Hollywood A-Lister The tragic Auburn 851 Speedster that inspired hot-rods Having experienced everything from tragedy to pioneering greatness, this customised Auburn 851 Speedster’s life makes for an incredible story. But it doesn’t end there – you could write its next chapter, if you’re lucky. Words Sam Dawson. Photography Si Gray.
On the road in the tragic heiress’ Auburn Speedster that wowed Hollywood
Glamming it up in an heiress’ Auburn
Is it possible to improve on perfection? Obviously the definition of what’s perfect lies in the eye of the beholder, but by anyone’s measure Gordon Buehrig’s Auburn 851 Speedster design must be a high-watermark of the art-deco era. It successfully treads a fine line between the creeping-ivy art-nouveau hangover of the French deco interpretation and the bolder, more Egyptian-influenced American take, avoiding both fiddly intricacy and heavy brashness alike. Everything – grille, wings, tail, headlights, windscreen – swells and tapers with beautifully judged precision. Look at one and it’s hard to imagine how any potential alteration could be considered an improvement.
‘It’s a car built for a world with nothing coming the other way’
And yet, consider this one. At first glance, unusual Woodlite headlights aside, it’s Buehrig business as usual, all raked-back and boat-tailed. Look closer though, perhaps with a photo of a standard-bodied Speedster to hand for comparison, and something altogether more sublime coalesces before you. Four chromed pipes sprout from the left-hand side of the engine bay and plunge into the inside-edge of the front wing through teardrop-shaped channels. Those wings are longer, carrying an even more pleasing sense of flow back towards the doors. The trailing edges of the bonnet have been reprofiled on each side to mirror the curvaceous leading-edge of the suicide-doors. The clunky-looking external hinges are gone, as is that club door usually sullying the flanks of an Auburn Speedster.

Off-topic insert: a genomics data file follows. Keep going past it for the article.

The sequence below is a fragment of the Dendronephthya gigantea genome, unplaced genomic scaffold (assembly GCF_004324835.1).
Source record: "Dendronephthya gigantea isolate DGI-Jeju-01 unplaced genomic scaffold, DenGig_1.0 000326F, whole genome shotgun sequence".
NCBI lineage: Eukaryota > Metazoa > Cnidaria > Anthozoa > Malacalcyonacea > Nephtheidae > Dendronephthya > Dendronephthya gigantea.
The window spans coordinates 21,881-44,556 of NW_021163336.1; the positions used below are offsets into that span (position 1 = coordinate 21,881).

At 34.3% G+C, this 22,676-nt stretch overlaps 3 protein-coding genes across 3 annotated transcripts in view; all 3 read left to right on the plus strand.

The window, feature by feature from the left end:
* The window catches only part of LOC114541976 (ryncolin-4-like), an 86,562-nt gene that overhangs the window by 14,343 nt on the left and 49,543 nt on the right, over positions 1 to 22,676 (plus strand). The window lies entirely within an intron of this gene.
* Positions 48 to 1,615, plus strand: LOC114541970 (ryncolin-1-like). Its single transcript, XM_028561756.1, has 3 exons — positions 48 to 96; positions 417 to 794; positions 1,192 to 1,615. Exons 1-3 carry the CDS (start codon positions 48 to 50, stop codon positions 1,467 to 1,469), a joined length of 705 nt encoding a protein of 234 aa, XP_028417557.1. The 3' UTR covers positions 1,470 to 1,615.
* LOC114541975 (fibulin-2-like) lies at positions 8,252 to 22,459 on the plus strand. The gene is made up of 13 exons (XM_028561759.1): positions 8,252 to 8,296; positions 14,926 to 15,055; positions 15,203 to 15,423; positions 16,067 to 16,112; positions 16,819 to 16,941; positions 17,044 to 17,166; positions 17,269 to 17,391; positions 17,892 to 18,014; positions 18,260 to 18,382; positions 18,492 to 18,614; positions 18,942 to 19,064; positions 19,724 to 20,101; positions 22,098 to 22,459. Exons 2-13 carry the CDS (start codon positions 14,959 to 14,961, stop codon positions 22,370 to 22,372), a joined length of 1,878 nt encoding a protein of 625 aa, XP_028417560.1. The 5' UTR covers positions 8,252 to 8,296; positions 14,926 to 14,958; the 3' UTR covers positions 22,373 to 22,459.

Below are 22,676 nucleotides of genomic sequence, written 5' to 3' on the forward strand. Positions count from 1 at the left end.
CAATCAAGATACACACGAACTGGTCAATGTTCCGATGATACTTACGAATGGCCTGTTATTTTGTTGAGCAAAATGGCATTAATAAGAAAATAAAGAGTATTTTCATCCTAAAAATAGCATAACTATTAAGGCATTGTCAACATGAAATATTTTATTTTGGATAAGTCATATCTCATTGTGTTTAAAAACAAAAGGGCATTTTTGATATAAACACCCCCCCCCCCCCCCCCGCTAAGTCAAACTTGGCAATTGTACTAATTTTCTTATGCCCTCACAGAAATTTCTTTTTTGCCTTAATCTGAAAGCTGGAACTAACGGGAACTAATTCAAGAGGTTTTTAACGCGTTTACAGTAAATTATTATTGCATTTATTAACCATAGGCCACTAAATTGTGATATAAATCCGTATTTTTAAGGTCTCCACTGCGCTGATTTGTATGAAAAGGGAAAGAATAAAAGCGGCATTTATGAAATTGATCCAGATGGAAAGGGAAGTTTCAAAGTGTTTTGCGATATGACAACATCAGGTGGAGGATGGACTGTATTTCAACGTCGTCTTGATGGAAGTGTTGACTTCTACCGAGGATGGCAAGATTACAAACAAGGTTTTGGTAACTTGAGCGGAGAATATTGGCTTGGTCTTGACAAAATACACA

‘It lived two lives in the Gershwin-soundtracked limelight of Thirties New York and Hollywood’
But it’s at the rear where the differences are most pronounced, albeit subtly. Again, the teardrop-shaped wings are longer, making the standard car’s seem dumpy by comparison. But the chrome furniture adorning the rear deck is all gone. The heavy fuel-filler cap has been resited beneath an internally-hinged flap, echoing the shape of the wing it sits upon. The brake lights are no longer standalone items but are smoothed into the bodywork. On the left-hand side, the lamp has two lenses – a red brake light to the rear and a frosted white one above to illuminate the numberplate, with all glass sitting seamlessly flush with the surrounding metal. It’s all done so subtly that you’d barely notice unless you study it very carefully, but this car is also a bit wider than a standard 851.
The way this car looks, you could be convinced that this Speedster was Buehrig’s first attempt, an early prototype straight from his drawing board before the realities of engineering Auburn’s 1934 comeback-car for mass-production – the whole point of the 851 being to produce a glamorous luxury roadster in the aftermath of the Great Depression that was actually relatively cheap to build, thus maximising profits – took all the handbuilt touches off. But the reality is that this car began life like any other production-line 851, only to live two incredible lives in the Gershwin-soundtracked limelight of Thirties New York and Hollywood. And Buehrig had absolutely nothing to do with the way it evolved.